Associated Security News

What to Consider when looking at home safes

16th February 2022

There are a lot of options and considerations when looking at home safes. If you have valuables that you want to keep protected, you want the most suitable safe for home security that you can find.

For 6 key tips regarding finding the best home safe, keep reading.

1. Size

The size of your safe is very important. You can determine this by thinking about what you want to keep inside it. If the valuables you want to protect are quite small you can go for a smaller home safe box. Things like important documents, jewelry, passports, etc. don’t need a lot of space. A small safe does have a downside in that if a thief wants to, they may be able to just pick it up and take it, then try to open it when they are somewhere else. Some experts actually recommend leaving these open. If a thief looks inside and just sees documents that are of no use to them, they’ll simply leave it all. One of the most popular reasons to have a larger safe is if you are a gun owner. A large safe generally offers more protection, and a thief can’t simply pick it up and walk out. Something to think about is where you will keep your safe. If you want quite a small one you should have no trouble storing it away in a closet or cabinet. For a larger safe, however, you will need to find somewhere suitable to keep it.

2. Weight

This goes somewhat hand in hand with size. Generally a larger safe will be heavier than a small one. Most of the time if a safe is heavier, that is because it offers more protection. This might also have an impact on where you store your safe. People will usually conceal a heavy steel safe somewhere so it is not readily visible. In movies, a classic example of this is to hide a safe behind a painting. A large safe can be built into a wall to keep it out of sight or recessed into a floor cavity. Before buying your safe you’ll want to think about internal compartments. If you want any extra shelves or compartments it can have an effect on the size and weight of the shelf.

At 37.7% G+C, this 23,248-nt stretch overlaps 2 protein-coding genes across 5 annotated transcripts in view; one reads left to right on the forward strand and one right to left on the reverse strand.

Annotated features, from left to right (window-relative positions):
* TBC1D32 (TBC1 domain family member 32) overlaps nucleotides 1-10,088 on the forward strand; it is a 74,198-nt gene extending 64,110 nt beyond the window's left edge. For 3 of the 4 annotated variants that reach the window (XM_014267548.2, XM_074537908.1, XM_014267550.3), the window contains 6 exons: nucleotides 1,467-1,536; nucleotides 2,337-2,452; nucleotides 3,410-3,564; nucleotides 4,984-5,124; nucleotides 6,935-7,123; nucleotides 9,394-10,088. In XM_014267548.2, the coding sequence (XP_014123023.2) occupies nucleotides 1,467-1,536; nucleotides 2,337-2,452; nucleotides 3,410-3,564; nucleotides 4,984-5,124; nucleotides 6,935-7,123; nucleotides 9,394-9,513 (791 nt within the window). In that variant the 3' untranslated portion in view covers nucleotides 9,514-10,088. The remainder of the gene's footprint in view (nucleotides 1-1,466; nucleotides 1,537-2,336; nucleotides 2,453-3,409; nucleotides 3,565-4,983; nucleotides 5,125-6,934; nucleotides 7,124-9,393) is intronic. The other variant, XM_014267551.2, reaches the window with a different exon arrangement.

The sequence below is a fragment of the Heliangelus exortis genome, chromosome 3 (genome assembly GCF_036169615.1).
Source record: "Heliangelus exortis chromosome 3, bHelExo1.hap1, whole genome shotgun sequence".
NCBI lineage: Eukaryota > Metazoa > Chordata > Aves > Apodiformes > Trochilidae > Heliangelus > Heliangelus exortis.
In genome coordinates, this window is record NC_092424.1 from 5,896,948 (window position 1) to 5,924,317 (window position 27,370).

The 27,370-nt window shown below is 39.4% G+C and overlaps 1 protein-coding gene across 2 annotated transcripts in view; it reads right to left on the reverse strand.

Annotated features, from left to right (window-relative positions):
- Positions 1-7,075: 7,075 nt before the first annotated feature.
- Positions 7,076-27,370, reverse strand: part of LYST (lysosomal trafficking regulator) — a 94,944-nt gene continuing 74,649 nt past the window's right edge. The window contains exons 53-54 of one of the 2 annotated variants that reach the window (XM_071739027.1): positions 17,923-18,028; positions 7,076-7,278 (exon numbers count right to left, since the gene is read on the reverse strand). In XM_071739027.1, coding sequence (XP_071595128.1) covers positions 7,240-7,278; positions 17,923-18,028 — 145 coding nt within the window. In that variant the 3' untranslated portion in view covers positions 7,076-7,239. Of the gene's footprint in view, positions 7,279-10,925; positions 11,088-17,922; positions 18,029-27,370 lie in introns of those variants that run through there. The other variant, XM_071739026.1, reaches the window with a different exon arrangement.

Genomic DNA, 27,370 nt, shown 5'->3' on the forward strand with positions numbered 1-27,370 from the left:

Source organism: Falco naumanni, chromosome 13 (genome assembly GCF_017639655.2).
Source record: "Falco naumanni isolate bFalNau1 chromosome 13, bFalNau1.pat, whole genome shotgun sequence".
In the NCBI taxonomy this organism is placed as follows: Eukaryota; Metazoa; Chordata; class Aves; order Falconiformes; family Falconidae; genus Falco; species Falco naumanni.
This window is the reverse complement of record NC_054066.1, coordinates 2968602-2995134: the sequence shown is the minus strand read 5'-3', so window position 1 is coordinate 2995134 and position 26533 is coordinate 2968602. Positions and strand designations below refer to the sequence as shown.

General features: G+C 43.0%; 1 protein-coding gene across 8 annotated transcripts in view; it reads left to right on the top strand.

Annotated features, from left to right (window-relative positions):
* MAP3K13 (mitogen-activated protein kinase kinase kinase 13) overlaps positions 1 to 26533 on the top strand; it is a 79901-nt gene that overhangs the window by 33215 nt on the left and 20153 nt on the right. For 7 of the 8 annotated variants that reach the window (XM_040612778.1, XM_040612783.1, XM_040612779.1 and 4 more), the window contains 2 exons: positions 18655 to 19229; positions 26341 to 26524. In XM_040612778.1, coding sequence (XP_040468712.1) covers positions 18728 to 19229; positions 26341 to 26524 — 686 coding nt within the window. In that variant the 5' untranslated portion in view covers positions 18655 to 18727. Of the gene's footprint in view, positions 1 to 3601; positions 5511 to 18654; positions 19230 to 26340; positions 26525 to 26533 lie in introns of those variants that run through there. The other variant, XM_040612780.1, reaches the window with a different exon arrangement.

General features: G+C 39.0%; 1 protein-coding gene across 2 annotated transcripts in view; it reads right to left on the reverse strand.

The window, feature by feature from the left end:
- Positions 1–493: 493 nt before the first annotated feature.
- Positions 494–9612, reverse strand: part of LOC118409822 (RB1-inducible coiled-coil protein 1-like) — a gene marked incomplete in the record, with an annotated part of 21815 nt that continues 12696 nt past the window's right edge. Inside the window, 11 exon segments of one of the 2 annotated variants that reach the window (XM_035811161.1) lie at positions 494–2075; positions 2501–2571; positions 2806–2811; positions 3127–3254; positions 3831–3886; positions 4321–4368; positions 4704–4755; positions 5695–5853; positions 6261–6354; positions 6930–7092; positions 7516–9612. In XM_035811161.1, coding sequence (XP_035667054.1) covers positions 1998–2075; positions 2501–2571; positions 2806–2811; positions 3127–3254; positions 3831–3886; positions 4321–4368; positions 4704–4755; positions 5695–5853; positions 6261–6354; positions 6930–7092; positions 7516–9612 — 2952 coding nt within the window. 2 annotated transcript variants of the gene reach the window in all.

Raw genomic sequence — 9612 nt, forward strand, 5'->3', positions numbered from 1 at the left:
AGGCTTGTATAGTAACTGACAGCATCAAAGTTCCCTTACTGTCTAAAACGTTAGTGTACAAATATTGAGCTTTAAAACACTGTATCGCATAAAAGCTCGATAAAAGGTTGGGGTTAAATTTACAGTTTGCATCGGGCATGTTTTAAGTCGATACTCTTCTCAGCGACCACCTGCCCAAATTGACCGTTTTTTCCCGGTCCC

3. Fireproof/Fire-Resistant And Waterproof Safes

This may cause a bit of confusion. When looking at different safes you may notice that some are labelled “fireproof” and others are “fire-resistant”. These are generally interchangeable, and how well a safe can survive a fire depends on the quality and materials. If a safe is fireproof or fire-resistant it will generally be able to protect the contents for up to 60 minutes in a fire. This will usually be sufficient as the average fire lasts for about 20 minutes.

When purchasing your safe you should consider what you will be keeping in it. There are different designs available suitable for protecting different content. Associated Security has safes that are ideal for protecting:

  • Paper documents
  • Digital media (USB drives, external hard drives, etc.)
  • Data protection (internal hard drives, video/audio tapes, etc.)
  • Cellulose-based materials (films and negatives)